The longest expansion in our history lasted ten years (March 1991 to March 2001), and the current one will match that milestone in mid-2019. This expansion was already in its eighth year when Trump took office; and as I’ve noted here and elsewhere, all business cycles eventually expire from old age unless they are struck down early by an outside force like a four-fold jump in oil prices. We have an elderly expansion on our hands, so the next downturn is a matter of when, not if.
At this point in the business cycle, we should expect to see consumers pull back on purchases of new homes and large items (“durables”), and that should be the case in 2019 even if people’s incomes had not lagged inflation over the last 20 months. As demand cools, we should also expect to businesses slow new investment and hiring, and overall growth will likely fall to or below two percent. At the end of that road lies the next recession in late 2019 or early 2020.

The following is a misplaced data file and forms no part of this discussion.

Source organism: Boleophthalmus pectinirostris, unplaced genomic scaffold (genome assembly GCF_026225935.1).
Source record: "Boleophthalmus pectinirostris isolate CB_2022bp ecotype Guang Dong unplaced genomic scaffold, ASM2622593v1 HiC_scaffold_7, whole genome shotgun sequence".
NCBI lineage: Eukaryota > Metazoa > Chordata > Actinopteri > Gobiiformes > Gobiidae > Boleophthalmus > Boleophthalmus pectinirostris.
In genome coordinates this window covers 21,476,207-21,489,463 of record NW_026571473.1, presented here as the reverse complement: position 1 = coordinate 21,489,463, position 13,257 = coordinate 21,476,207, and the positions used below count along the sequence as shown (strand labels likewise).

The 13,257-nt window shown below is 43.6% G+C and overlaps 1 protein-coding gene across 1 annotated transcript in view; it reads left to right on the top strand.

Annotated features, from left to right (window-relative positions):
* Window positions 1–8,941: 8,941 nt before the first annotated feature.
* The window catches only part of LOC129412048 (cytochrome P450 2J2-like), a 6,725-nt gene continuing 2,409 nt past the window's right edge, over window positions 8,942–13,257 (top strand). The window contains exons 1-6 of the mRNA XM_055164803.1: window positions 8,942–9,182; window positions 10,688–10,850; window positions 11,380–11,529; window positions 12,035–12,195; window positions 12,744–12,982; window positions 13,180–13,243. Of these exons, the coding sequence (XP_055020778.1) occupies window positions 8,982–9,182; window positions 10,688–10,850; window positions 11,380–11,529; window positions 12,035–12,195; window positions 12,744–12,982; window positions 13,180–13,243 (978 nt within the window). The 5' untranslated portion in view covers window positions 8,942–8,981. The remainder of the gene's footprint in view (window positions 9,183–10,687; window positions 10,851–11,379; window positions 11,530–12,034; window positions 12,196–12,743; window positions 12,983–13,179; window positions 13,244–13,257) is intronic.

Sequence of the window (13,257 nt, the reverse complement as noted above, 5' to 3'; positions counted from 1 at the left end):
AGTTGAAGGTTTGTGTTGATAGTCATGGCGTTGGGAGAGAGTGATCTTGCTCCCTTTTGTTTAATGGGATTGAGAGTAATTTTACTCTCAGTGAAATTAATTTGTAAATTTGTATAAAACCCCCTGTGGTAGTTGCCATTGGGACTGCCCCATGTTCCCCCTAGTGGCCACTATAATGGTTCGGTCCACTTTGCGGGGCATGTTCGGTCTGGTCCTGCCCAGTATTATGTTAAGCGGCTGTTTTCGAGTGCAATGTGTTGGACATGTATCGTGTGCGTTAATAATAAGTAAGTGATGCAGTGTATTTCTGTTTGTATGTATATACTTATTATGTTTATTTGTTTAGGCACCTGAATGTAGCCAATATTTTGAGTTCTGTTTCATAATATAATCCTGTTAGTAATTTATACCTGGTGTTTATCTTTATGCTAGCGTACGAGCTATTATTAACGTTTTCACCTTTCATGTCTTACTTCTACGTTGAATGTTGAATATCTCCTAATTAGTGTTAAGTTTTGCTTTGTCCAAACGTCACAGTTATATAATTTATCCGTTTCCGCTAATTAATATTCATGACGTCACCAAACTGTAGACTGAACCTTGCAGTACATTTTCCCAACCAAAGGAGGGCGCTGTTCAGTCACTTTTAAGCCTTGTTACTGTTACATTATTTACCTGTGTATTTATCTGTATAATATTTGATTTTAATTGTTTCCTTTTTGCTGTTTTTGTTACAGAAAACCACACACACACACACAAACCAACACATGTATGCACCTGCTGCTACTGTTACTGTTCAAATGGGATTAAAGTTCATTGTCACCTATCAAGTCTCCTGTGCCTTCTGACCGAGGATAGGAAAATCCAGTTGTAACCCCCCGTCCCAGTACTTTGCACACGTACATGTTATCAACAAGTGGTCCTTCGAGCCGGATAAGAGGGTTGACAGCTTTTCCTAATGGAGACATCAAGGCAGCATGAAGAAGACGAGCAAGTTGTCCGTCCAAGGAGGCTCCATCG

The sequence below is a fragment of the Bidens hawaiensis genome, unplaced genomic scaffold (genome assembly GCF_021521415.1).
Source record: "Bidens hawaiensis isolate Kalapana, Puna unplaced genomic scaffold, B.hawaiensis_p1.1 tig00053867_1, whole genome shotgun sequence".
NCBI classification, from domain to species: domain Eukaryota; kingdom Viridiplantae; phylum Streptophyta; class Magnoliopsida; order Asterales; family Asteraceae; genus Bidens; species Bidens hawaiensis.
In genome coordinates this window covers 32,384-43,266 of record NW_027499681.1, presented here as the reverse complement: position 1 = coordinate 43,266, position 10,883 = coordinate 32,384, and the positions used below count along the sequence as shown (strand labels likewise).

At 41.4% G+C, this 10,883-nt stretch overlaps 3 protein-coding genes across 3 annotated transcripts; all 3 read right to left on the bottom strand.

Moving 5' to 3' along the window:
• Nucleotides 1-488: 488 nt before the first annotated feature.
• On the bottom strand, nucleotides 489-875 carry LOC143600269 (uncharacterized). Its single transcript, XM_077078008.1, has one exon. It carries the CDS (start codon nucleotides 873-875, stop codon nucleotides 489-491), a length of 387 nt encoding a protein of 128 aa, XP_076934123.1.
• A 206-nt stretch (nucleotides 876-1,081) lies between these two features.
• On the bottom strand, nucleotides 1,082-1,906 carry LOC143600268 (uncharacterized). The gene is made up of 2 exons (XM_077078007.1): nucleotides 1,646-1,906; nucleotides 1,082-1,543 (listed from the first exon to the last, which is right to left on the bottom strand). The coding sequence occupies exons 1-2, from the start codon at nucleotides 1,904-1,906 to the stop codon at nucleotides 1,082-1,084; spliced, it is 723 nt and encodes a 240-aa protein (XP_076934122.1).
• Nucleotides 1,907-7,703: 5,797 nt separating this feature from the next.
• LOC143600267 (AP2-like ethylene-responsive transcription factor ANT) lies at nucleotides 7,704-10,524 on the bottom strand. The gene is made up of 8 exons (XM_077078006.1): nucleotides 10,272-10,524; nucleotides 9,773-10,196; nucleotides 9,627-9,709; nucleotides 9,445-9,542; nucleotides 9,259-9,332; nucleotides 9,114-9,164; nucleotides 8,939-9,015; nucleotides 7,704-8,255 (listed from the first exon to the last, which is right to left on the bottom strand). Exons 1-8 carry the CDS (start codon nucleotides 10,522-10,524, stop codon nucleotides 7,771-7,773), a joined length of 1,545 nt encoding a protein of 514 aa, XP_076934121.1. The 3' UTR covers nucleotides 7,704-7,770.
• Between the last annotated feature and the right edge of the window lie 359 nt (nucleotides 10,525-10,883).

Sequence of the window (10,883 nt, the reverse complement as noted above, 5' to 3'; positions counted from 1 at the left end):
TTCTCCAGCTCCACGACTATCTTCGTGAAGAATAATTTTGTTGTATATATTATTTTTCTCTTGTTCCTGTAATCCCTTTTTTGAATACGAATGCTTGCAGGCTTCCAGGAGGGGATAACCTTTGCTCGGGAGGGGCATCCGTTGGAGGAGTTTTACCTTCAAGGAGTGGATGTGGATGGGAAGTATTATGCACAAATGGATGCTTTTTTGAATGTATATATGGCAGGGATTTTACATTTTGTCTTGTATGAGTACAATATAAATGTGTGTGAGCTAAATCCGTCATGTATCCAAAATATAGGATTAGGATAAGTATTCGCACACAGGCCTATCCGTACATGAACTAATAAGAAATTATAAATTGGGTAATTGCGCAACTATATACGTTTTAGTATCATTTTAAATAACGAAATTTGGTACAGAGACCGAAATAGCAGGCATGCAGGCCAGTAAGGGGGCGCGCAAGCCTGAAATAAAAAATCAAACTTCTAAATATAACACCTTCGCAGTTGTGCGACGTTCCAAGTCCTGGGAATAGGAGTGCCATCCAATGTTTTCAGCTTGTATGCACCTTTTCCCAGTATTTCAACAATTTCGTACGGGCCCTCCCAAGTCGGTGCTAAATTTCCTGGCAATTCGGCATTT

This is the economy’s natural path at this point. After a protracted period of decent growth, the consumer and business demand that previously was untapped has been satisfied. Businesses find it increasingly hard to find promising new investments or skilled workers, fewer consumers are eager to buy new appliances or other large items, and fewer families are in the market for new homes. So, business investment, consumer purchases of durable goods, home sales, and overall economic growth all slow down. That’s the pattern we see when we track those measures over the three years prior to each of the last three recessions.
Chosen excerpts by Job Market Monitor. Read the whole story at Congress in 2019: Why members should prepare for a likely recession
Executives report the least-positive views on economic conditions—at home and in the world economy—that they have all year.
Chosen excerpts by Job Market Monitor. Read the whole story at Economic Conditions Snapshot, December 2018 | McKinsey
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